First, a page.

Is Edward Snowden, who leaked classified information about National Security Agency programs to both the Guardian and the Washington Post, a whistleblower, traitor or activist? It depends on who you ask.
Snowden has been clear from the start that he wanted his actions to raise a national debate about the proper size and scope of the federal government. Snowden, a contributor to the Ron Paul campaign in 2012, is currently living in Hong Kong.
During an interview on Fox News, the Wall Street Journal's Jason Riley said that he doesn't believe Snowden is a whistleblower at all. "I see this as a very dangerous man that I hope will be prosecuted, found and prosecuted to the full extent of the law," he said. Richard Haass, president of the Council on Foreign Relations, recently tweeted, "Why is the media using [the] sympathetic word ‘whistleblower’ for Edward Snowden?"
Today, during a live chat with the Guardian, Snowden was asked, "Why did you wait to release the documents if you said you wanted to tell the world about the NSA programs since before Obama became president?" He responded:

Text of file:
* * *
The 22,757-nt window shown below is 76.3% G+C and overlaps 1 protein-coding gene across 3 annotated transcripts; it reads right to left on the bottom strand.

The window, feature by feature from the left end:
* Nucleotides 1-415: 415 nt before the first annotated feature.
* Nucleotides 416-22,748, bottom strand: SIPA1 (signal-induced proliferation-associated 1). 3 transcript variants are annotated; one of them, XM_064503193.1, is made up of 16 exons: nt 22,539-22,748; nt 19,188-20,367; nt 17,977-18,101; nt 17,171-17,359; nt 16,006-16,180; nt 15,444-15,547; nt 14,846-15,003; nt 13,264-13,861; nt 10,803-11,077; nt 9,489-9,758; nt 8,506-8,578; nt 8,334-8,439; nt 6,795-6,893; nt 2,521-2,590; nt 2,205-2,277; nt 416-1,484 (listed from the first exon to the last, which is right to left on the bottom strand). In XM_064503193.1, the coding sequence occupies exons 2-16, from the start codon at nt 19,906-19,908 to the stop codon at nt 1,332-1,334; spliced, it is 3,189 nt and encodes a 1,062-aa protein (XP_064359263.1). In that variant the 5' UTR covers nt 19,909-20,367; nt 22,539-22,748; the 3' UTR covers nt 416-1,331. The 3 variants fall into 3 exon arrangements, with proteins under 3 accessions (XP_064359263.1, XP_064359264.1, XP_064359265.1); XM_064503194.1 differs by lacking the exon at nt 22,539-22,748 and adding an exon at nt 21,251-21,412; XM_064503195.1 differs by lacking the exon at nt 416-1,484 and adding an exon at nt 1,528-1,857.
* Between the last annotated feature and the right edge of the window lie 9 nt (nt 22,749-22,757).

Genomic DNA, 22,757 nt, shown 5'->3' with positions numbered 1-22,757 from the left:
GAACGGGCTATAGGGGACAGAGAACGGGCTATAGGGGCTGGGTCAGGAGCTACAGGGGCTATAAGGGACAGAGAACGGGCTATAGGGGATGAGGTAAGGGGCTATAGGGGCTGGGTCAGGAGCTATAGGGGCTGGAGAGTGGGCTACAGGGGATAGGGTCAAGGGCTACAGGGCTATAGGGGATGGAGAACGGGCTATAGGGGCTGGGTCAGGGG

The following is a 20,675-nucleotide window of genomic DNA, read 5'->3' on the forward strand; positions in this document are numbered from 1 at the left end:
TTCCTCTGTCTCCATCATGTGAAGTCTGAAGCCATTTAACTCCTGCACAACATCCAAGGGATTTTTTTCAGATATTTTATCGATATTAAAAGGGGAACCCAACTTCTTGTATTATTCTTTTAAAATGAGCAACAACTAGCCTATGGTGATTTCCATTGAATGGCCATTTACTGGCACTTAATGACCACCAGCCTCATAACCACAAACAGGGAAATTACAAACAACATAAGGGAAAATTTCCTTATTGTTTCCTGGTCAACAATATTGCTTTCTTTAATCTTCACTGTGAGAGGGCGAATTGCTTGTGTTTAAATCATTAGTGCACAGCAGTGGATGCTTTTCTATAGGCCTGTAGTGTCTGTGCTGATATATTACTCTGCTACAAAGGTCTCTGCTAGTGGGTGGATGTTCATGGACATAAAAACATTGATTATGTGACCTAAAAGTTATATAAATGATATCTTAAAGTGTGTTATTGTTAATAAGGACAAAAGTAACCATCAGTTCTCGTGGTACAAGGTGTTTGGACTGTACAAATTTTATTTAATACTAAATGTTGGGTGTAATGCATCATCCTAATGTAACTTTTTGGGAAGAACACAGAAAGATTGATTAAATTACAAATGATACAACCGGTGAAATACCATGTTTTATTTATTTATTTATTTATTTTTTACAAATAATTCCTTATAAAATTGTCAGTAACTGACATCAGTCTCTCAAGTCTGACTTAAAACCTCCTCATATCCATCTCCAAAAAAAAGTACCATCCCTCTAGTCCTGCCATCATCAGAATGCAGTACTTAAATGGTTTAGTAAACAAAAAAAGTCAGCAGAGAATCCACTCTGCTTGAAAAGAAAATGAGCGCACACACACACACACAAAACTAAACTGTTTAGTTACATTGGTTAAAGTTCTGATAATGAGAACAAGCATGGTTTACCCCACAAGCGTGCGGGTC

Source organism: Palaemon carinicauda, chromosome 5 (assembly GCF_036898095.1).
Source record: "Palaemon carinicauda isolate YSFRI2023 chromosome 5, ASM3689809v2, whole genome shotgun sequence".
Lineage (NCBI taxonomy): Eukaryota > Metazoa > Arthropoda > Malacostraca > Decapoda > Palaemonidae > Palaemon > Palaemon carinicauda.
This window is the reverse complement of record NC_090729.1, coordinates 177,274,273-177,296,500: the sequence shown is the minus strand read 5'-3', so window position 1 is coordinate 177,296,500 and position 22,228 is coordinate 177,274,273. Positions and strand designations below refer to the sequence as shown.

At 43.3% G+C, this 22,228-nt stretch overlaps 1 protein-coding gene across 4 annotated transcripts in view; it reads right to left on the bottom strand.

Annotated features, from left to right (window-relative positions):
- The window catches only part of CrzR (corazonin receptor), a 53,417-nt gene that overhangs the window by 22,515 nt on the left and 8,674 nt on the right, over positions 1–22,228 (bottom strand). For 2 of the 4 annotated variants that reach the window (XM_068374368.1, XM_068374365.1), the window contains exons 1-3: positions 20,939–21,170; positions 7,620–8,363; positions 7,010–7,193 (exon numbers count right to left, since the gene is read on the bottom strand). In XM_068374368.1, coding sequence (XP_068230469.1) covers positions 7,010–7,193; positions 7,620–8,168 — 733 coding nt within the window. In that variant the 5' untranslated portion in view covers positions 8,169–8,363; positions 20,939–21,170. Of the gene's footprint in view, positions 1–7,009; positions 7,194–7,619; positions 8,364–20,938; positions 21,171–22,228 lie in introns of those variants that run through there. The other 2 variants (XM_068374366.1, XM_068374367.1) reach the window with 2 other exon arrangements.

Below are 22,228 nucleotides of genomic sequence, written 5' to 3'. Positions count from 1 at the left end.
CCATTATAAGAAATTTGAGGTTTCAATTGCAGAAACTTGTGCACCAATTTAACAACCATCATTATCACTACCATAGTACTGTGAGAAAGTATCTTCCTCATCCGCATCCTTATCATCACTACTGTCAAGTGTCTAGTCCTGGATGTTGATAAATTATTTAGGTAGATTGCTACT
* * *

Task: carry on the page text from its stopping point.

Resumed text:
Obama's campaign promises and election gave me faith that he would lead us toward fixing the problems he outlined in his quest for votes. Many Americans felt similarly. Unfortunately, shortly after assuming power, he closed the door on investigating systemic violations of law, deepened and expanded several abusive programs, and refused to spend the political capital to end the kind of human rights violations like we see in Guantanamo, where men still sit without charge.
However, in a preceding statement in the same chat, Snowden claimed to have admired some of the nation’s most famous whistleblowers, including Daniel Ellsberg, who leaked the Pentagon Papers, and Wikileaks accomplice Private Bradley Manning.
What do you think? Is Edward Snowden a true whistleblower? Take the poll and comment below.